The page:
U.K. Companies Team Up to Develop Graphene Sensor

A typical structure of a graphene field effect transistor based on Si/SiO2 at a molecular level with a graphene sheet as the sensing element. Image courtesy of TWI Ltd.

A consortium of several United Kingdom-based research and technology organizations was awarded a £1.3 million ($1.68 million) grant for its Graphosite project by Innovate UK (Swindon, UK). The goal of the project is to develop a graphene sensor that detects defects and predicts maintenance issues in composite materials either during the manufacturing process or during the normal service life of a component.

The six partners in the project are ADVISE-DETA (Bedford, UK), Brunel University London (Uxbridge, UK), Cambridge Nanomaterials Technology Ltd. (Cambridge, UK), DZP Technologies (Cambridge, UK), Haydale (Ammanford, UK), and The Welding Institute (TWI) Ltd. (Cambridge, UK). ADVISE-DETA serves as Graphosite project coordinator, while Brunel University London’s involvement is through the Brunel Composites Innovation Centre (Cambridge, UK).

The graphene sensor currently in development will feature increased sensitivity and high flexibility due to the presence of graphene. This technology will be based on an enhanced graphene-substrate interaction, including the ability to embed within a composite structure. In addition, the sensor will address two key issues for non-destructive techniques: the measurement of the defect in one direction and the inability to detect failure unless it’s placed on a particular surface.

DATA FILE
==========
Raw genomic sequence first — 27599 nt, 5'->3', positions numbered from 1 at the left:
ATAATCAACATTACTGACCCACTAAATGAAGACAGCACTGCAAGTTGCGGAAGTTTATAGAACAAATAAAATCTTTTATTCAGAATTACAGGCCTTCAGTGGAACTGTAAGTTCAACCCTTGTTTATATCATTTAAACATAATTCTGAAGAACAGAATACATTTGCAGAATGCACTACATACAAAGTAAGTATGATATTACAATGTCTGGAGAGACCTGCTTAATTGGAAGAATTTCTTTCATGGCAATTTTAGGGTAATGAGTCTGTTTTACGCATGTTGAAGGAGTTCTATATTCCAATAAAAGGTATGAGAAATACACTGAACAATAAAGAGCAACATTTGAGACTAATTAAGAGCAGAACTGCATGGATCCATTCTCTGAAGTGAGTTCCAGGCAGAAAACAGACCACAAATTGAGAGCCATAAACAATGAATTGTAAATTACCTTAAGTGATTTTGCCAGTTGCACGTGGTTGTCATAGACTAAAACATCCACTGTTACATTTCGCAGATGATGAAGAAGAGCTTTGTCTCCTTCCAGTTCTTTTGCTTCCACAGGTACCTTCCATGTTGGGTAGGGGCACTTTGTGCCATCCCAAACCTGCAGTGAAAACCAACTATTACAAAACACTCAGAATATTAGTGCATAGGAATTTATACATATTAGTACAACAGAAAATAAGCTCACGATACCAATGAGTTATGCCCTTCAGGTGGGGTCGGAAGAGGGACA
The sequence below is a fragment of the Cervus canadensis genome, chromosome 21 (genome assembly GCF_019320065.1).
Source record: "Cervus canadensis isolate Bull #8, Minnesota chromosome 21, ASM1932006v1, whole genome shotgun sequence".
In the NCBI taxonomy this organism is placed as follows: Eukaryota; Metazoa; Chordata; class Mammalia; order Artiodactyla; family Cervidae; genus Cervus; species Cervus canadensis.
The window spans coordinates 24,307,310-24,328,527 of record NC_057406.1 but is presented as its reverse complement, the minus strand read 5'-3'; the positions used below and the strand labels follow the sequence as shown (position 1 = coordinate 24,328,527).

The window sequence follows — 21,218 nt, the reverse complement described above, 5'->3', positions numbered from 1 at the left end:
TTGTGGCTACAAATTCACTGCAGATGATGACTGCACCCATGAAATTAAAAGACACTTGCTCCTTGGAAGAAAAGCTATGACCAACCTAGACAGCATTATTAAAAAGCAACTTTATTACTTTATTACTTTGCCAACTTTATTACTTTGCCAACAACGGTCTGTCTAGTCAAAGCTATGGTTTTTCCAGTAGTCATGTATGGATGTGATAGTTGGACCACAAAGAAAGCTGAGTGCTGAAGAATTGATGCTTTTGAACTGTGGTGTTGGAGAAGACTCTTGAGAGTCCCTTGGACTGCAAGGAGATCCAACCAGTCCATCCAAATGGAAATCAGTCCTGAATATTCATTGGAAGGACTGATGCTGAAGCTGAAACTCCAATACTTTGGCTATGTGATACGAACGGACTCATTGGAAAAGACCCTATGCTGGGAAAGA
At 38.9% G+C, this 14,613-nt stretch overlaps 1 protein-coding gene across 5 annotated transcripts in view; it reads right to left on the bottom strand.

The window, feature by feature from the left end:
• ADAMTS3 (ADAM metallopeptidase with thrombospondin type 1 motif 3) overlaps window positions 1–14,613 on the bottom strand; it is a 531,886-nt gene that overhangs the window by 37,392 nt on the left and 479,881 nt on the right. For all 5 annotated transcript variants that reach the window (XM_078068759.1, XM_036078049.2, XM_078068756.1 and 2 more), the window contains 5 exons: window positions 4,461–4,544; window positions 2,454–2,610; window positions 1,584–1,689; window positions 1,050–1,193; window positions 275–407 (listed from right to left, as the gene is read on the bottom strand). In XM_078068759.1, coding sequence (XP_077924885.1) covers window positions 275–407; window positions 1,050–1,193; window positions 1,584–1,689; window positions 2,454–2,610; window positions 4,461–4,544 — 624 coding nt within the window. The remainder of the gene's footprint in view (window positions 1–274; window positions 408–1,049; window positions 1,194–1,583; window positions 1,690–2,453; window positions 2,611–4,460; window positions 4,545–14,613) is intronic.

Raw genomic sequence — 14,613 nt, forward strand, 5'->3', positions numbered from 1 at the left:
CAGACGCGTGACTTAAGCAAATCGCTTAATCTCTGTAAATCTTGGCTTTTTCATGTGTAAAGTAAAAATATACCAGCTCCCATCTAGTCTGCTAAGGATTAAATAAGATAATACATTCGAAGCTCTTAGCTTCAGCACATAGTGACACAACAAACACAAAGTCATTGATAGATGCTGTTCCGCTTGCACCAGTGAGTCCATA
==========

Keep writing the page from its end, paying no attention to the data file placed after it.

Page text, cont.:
The Graphosite project is intended to have a broad range of applications for detecting manufacturing defects in composites for the aviation, automotive, and marine industries, as well as in civil structures. According to Sofia Sampethai, project leader for TWI, “Graphosite is an amazing opportunity to develop a sensor that will target the detection limit in composites manufacturing, and this will be achieved by using graphene as the sensing element.  The project’s ultimate goal is to produce a sensor with a substantially better gauge factor for the market than the existing strain gauges which are currently available.”

Graphosite is a 30-month project that began in August 2018 and is expected to end in January 2021. For more information, visit the Graphosite website.

Source: TWI Ltd, www.twi-global.com.